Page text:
Early childhood development related policy implications young children in child welfare
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Early Childhood Development & Related Policy Implications: Young Children in Child Welfare. Laurel K. Leslie, MD, MPH Institute for Clinical Research and Health Policy Studies Tufts-New England Medical Center Presentation for the 12 th National Conference on Children and the Law. Disclosures.

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Early childhood development related policy implications young children in child welfare

Early Childhood Development & Related Policy Implications: Young Children in Child Welfare

Laurel K. Leslie, MD, MPH

Institute for Clinical Research and Health Policy Studies

Tufts-New England Medical Center

Presentation for the 12th National Conference on Children and the Law


Disclosures

Disclosures

  • The speaker does not have any financial ties to disclose

  • These materials contain informational slides that will not be discussed during the presentation


Goal of this presentation

Goal of this Presentation

  • Review what we know regarding

    • The Problem: Developmental & behavioral problems in young children in child welfare

    • Current service/treatment use

    • Information presented draws heavily on the NSCAW study (see next 5 slides)

  • Present a framework to guide development of community-based initiatives to improve outcomes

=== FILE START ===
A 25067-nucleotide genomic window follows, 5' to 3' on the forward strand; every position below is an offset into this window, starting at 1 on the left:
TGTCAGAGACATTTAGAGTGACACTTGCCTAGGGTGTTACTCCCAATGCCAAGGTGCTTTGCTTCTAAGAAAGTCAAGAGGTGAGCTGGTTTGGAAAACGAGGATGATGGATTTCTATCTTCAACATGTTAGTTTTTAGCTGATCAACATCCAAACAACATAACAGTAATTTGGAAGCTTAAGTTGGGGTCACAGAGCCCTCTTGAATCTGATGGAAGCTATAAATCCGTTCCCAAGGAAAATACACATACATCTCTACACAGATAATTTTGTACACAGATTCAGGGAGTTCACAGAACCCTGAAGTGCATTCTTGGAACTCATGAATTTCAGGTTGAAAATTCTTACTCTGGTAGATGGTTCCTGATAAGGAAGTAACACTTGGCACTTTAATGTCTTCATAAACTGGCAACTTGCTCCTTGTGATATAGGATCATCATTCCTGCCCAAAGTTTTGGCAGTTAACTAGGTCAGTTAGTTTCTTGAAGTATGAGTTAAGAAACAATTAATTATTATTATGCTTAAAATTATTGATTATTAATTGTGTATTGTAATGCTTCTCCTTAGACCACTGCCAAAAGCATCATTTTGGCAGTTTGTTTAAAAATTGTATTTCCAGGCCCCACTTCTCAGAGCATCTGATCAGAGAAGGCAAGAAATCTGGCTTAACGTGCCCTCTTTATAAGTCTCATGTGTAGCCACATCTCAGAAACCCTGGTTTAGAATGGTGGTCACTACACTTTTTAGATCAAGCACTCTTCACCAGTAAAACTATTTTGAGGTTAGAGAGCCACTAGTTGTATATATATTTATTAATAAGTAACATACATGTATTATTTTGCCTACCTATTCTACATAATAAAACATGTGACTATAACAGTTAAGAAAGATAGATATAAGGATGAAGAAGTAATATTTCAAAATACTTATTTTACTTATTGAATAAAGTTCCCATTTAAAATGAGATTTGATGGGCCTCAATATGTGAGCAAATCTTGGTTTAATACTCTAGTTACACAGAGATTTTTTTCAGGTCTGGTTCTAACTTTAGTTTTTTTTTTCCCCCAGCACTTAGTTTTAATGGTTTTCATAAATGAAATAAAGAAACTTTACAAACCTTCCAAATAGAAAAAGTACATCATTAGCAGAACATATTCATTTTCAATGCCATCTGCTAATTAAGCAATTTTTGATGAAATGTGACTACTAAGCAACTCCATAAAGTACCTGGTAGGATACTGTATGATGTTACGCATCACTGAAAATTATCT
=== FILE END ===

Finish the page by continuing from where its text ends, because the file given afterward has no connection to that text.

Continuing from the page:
Background national survey of child and adolescent well being nscaw

Background: National Survey of Child and Adolescent Well-being (NSCAW)

  • Personal Responsibility and Work Opportunity Reconciliation Act of 1996, Title V, Section 429A (PL 104-193)

  • Congressional mandate to the Secretary to conduct a “national random sample study of child welfare”

  • www.acf.hhs.gov/programs/opre/abuse_neglect/nscaw

(No prior child welfare study has ever

attempted anything remotely this ambitious)


Partners

Partners

  • Extended Research Team includes:

    • Research Triangle Institute

    • University of North Carolina

    • Caliber Associates

    • San Diego Children’s Hospital

    • CSRD, Pittsburgh Medical Center

    • Duke Medical Center

    • U.C. Berkeley

    • National Data Archive on Child Abuse and Neglect, Cornell

    • 92 Local Child Welfare Agencies

    • Children, Caregivers, and Teachers

    • Administration For Children and Families


Nscaw cohort

Total

6,231

Long-term

foster care

727

Enter through investigation

5,504

Other gateways

600

No services

1,725

Ongoing services

3,779

In home

2,312

Out-of-home

1467

NSCAW Cohort


Data collection timeline

Data Collection Timeline

Wave 1: Baseline

Nov, 1999 – Apr, 2001

Target population: Children involved in investigations closed between October 1, 1999 and December 31, 2000

Wave 2: 12 Month Follow-up

Oct , 2000 – Apr, 2002

Wave 3: 18 Month Follow-up

Apr, 2001 – Sept, 2002

Wave 4: 36 Month Follow-up

Oct, 2002 – Apr 30, 2004

1999 ‘ 2000 ‘ ‘ ‘ ‘ 2001 ‘ ‘ ‘ ‘ 2002 ‘ ‘ ‘ ‘ 2003 ‘ ‘ ‘ ‘ 2004


Data sources

Data Sources

  • Children

    • Assessments by Field Representatives

    • Interviews (children 7 and older)

  • Caregiver (parent) interviews

  • Caseworker interviews

  • Teacher questionnaires

  • Agency administrators


Defining the problem

Defining the “Problem”

  • Young children make up a substantial proportion of children in child welfare